The story of the URBAN CHICKENS!
Ok so here is my coop design construction page.. first I would like to explain what my goals were ... I live in a subdivision but it is one of the first parts built so it is about 20 years old, and it starts on my side of the street. Across the street is lots of land with trees (they even had goats for a while). My chicken addiction all began with a childrens vacation bible school last summer.. We were doing a ranch theme VBS and I try to involve myself with the creation/transformation of the church as much as possible. We built a huge barn facade out of styrofoam board against the main baptistry wall and had a cut out hole going back into the baptisimal. One of the pastors thought it would be a great idea to have a rooster up there in a cage where the hole was. So I stepped up and started calling around looking for an adult crowing rooster that no one wanted. This was harder than it should have been. I didnt have BYC to help. This started my desire for chickens. I did find one on a horse ranch they didn't want chickens at all but they had about 50 they would just free range and eat bugs and reproduce. So essentially "Lenard" was wild. He is very pretty though I will see if I can get a picture of him on here too. I ended up letting him go in our neighborhood and now he is a neighborhood rooster. Im sure he will find the girls when they mature a bit.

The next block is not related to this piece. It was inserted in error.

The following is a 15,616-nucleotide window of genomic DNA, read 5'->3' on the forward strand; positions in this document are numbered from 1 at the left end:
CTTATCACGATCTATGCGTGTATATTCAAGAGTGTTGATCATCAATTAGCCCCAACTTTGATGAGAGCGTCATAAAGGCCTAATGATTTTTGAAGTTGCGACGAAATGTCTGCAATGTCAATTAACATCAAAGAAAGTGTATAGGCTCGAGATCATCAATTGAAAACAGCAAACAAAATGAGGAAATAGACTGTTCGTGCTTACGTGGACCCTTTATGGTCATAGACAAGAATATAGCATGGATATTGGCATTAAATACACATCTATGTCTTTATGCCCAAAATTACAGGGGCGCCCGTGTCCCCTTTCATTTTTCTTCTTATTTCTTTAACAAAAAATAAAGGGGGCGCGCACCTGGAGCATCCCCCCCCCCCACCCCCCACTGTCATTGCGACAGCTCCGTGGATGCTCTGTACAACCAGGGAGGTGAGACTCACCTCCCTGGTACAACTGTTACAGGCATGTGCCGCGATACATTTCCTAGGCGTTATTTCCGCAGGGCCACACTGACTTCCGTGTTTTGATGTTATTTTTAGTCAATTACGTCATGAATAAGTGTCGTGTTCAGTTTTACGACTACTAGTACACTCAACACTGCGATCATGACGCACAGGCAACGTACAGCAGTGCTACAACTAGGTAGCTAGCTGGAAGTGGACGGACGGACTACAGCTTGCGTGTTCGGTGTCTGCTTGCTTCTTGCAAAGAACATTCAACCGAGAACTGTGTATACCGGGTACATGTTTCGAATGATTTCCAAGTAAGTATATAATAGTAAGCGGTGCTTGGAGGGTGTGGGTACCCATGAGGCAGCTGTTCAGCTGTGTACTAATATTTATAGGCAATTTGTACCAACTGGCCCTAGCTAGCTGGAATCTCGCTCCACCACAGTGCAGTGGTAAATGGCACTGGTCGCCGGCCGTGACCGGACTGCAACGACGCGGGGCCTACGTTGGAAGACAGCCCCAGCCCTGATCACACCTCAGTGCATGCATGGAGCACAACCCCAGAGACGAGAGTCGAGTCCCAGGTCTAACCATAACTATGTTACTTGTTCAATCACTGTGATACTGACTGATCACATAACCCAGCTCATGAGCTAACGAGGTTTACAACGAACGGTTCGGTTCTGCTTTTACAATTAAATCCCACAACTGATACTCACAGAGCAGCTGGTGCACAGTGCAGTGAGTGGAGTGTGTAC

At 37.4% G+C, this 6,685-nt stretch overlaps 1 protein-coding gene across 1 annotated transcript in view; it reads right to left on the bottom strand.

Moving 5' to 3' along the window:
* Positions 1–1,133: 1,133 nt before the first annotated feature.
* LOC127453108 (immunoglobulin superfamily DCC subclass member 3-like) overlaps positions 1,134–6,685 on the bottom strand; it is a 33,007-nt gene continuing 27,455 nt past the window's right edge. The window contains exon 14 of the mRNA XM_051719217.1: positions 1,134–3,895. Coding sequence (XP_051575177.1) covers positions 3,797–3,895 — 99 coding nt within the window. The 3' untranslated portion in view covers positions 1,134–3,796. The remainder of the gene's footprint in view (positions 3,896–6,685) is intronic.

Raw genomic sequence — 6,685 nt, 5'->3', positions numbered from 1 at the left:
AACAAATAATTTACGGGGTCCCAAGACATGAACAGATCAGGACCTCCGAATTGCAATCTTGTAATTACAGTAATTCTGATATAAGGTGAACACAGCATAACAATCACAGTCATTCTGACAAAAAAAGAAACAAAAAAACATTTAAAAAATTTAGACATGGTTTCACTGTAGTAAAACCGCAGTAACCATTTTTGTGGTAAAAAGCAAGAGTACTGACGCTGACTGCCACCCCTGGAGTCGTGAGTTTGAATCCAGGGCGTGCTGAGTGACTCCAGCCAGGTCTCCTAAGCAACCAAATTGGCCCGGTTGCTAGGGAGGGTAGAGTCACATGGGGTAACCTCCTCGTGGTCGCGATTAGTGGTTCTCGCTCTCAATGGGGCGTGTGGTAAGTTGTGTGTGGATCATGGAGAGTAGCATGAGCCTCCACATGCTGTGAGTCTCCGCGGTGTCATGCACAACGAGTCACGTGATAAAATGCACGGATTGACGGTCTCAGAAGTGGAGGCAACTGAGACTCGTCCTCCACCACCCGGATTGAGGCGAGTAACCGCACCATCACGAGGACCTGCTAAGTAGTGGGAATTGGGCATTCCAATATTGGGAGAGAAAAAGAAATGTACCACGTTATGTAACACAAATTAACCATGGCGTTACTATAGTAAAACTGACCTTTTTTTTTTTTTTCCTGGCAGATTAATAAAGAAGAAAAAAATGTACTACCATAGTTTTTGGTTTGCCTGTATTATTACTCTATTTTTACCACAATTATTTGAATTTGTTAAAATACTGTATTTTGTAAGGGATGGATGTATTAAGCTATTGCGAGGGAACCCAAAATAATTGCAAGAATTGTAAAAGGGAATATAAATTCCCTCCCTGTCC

We live on a 1/4 acre lot and so I wanted urban chickens. I wanted a design that was very economical and it worked well with the yard. I needed it to fit in, not an eye sore. I made a goal that I would reuse as much wood as possible so that it would cut down on costs. I have spent about 50$ on the coop and run, (not counting the lanscaping). I decided to use the shed as part of the design. You will see improvements on that as well as the pictures progress.
Now mind you I had to do all the work because my husband was in a car accident on April 1 2008, he can hardly stand all day let alone lift a hammer.
Here is the begining.. I found landscaping timbers on around the yard and used them as posts. To save on concrete I used a post hole digger and put them 3 feet into the ground. I did have to buy two bags of concrete for the pole structure in the front. (a prop from the VBS, FREE!) I couldnt put it as far into the ground. So this is where we had to purchase two bags. I started with chicken wire around the outside. (given to me). Then we used welded field fencing over the top of the chicken wire. (we had it on hand)
my coop is going to slide behind the shed. Here is the framing of the coop. To make it more economical I designed it to use only 3 sheets of plywood. (I ended up using scrap wood.) But it is 48 inches from outside to outside of framing. You can see where I framed in the door. It is all made with recycled wood or scrap wood from other projects. It is 4 feet by 7 feet and is 4 feet tall.
I left the back side square framing because I was not sure how I was going to plan the nesting boxes at this point.